Pain of the Viewer

As humans, it is in our nature to feel a wide range of emotions. We tend to seek out the bad in things and we react and engage better with materials depicting suffering.

Hence why suffering is inherent in our media today. Dating back to examples of picture of burnt bodies, men falling to their death, children dying and other terrible occurrences. Why do these shocking images consistently appear in our media?

Maybe we like seeing suffering in others because it gives us a sense of superiority over them? It might make us feel better about our lives to see someone suffering more in theirs. That’s why we get so emotionally moved when we see people who are of the same or higher stature as ourselves suffer, because if they suffer it means we most likely will too.

Additionally, suffering has been inherently depicted in religion. Christianity, as an example, portrays images of saints suffering for a cause greater than their lives. It is meant to make us appreciate what we have now and the suffering serves as a reminder. Why are the graphic and horrific torturous images displayed so openly for everyone to see? The satisfaction that we get out of seeing these images outweighs the violent and destructive content they contain.

Furthermore, there is an abundance of pain throughout all art forms in society, not just religion, whether it be paintings, films, music or dance. Exhibiting human suffering in the media is a way by which we can communicate effectively to the extensive public. We are all in the struggle of life together as we all collectively try to understand why we are here. For example, the award-winning film “12 years a slave” (2013) features a lynching scene where we watch the protagonist hang from a tree for just over a minute as he struggles to stay alive. We, as the audience, are horrified and upset by this content but we can’t look away because we are compelled by our inner instincts to witness this suffering.

However, “12 years a slave” is not the only film depicting human suffering. We are seeing a trend of horrific, traumatising and terrorising historical events turning into films for our entertainment. Another example is the upcoming movie “Patriots Day” (2016) which relives the Boston Bombings. Suffering attracts viewers because we get pleasure from the pain. These movies hit hard and attract crowds because it pulls on the viewers heart strings.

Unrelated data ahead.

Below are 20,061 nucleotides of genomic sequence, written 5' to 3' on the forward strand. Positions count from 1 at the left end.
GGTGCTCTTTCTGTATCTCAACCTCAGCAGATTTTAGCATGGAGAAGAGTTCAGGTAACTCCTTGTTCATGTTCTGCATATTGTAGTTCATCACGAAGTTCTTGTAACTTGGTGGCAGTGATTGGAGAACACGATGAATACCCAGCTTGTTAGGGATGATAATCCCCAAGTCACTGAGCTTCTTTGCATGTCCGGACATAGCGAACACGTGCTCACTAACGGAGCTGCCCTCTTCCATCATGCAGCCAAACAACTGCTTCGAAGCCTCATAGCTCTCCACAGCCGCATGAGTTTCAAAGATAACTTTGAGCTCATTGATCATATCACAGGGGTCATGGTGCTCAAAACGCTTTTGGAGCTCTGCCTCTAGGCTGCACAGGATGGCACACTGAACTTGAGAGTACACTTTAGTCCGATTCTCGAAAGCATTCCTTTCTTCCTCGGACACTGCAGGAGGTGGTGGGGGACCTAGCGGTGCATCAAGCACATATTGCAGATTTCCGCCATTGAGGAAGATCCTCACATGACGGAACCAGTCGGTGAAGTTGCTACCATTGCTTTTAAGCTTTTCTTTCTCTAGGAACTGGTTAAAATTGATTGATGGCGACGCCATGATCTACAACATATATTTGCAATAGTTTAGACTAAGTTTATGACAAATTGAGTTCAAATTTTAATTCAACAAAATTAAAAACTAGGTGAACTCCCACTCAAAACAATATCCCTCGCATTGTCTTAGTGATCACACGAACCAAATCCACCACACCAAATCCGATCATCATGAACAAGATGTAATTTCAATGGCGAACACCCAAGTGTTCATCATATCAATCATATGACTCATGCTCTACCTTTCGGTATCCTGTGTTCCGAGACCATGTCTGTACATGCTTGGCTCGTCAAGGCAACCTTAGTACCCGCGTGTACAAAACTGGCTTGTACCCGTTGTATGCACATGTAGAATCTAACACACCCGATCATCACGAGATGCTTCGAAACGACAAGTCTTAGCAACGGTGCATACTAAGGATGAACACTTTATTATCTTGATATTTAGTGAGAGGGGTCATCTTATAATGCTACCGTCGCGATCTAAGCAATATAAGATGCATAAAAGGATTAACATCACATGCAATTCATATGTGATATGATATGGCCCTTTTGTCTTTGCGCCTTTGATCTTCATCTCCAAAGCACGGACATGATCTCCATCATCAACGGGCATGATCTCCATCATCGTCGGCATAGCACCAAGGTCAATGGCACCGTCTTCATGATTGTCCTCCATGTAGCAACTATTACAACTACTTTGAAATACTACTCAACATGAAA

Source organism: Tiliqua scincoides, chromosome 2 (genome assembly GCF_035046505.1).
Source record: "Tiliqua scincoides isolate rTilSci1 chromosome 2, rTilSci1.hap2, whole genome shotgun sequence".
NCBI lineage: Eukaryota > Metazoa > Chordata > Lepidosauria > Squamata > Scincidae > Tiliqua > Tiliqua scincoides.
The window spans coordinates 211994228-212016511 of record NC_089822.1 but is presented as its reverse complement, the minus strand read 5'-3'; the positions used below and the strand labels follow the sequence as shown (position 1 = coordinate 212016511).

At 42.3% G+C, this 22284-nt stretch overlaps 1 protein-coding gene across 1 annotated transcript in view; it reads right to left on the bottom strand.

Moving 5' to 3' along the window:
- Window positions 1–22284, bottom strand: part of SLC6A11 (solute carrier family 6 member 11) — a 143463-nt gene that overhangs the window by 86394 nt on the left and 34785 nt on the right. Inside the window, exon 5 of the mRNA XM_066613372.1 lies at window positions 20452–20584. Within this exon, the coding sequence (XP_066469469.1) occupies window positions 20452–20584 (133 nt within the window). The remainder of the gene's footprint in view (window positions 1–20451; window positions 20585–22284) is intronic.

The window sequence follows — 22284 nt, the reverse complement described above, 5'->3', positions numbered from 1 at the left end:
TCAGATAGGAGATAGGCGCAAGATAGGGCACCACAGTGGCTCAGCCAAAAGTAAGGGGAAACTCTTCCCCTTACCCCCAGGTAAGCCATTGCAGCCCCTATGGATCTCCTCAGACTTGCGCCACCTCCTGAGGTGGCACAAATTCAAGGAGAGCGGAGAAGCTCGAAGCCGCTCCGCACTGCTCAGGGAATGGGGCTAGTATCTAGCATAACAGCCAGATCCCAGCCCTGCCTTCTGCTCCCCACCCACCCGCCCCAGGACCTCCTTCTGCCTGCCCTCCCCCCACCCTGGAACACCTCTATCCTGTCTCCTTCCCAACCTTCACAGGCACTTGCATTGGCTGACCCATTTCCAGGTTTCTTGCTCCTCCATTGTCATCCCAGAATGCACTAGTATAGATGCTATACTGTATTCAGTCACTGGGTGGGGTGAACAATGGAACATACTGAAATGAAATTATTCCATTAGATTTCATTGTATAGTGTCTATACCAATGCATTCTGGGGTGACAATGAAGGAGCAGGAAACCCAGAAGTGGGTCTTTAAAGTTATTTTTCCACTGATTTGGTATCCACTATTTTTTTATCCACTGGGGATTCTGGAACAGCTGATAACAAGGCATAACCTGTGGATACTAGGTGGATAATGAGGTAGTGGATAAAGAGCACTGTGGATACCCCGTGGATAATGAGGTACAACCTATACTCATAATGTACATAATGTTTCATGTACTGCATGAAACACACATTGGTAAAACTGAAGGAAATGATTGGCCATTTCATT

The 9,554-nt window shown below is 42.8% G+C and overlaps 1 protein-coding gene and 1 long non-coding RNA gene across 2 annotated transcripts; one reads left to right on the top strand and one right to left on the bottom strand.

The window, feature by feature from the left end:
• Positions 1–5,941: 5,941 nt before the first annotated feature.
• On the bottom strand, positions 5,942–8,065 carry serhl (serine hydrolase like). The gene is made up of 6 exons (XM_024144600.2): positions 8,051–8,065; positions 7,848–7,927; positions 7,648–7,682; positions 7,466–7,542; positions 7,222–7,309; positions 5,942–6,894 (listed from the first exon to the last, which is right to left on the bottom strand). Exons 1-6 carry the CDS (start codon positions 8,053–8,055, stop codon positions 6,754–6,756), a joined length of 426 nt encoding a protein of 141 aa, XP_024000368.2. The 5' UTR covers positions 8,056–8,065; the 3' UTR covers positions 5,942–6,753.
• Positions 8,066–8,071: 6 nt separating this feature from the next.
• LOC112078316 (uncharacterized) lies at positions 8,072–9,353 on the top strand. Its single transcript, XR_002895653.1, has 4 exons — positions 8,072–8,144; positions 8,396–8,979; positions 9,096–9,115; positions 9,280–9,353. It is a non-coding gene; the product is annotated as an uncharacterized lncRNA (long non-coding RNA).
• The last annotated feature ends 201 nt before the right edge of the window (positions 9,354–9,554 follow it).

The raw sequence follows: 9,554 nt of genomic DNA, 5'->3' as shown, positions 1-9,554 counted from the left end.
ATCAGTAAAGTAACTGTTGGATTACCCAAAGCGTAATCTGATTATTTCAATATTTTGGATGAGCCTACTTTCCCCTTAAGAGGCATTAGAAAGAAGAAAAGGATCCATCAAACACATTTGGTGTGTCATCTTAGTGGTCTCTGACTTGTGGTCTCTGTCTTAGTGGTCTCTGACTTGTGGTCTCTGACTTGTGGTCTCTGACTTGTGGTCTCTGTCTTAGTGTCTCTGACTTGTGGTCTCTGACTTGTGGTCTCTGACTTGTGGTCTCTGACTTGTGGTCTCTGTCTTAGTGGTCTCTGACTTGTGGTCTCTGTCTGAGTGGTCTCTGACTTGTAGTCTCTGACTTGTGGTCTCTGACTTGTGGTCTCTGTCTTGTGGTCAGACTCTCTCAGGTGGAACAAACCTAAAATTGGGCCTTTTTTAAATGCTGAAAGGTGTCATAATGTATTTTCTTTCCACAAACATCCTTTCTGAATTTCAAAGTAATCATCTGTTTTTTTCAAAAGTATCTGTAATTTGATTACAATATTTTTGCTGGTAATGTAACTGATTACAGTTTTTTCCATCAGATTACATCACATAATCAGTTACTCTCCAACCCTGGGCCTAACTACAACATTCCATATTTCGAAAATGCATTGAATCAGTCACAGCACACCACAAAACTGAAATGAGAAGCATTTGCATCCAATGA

As human beings, we have the ability to feel both sympathy and empathy. On the emotional spectrum, empathy is more difficult for an individual to feel. Empathy is best felt when people talk to other people who have been through the same problem, thus they can relate to each other. It is much harder to empathise when you haven’t been through the same thing.

Sympathy on the other hand is so easily confused with, and mistaken for, pity. It isn’t nice to pity someone nor is it nice to feel pitied. When taking sympathy on someone, it is common that no actions will arise in order to resolve the problem. People are more likely to observe and ignore the thing they are sympathising for when they are being sympathetic; whereas, empathy usually drives us to action.

We tend to feel more for the viewer of the pain rather than the victim of the pain. The movie “The Blind Side” (2009) demonstrates this notion as the movie focuses more on the suffering of Sandra Bullocks character rather than “big mike”.

Moreover, people don’t really empathise for starving children in Africa. Well they do, but they aren’t as moved to action as they would be if they saw someone more relatable reacting to what was going on.

This leads on to the idea of celebrity charity causes. The most recent campaign of which is the Ed Sheeran “Red Nose day” comic relief video 2017. In this clip, Ed Sheeran goes to Liberia where he talks to an African child who is living a tough life. This video is nearly identical to the Jack Black comic relief video 2015. Both Ed and Jack sit with a child and talk about what the child wants, which in both videos the answer is education. In both videos, the child discusses how their parents have both passed or left them. In Ed’s video he talks about how it is very confronting to see all these kids suffering and how he “can’t process this” and that his “natural instinct is to put them in a car and take them to the city until [he] can get them sorted”. The question is, are these videos propaganda utilising suffering to call the people to action?

Suffering is embedded in our media. The people engage with the shocking content that is presented to them and they react accordingly. Do you think this ethically? Do you think that this is a sustainable way for our society to prosper? Food for thought.


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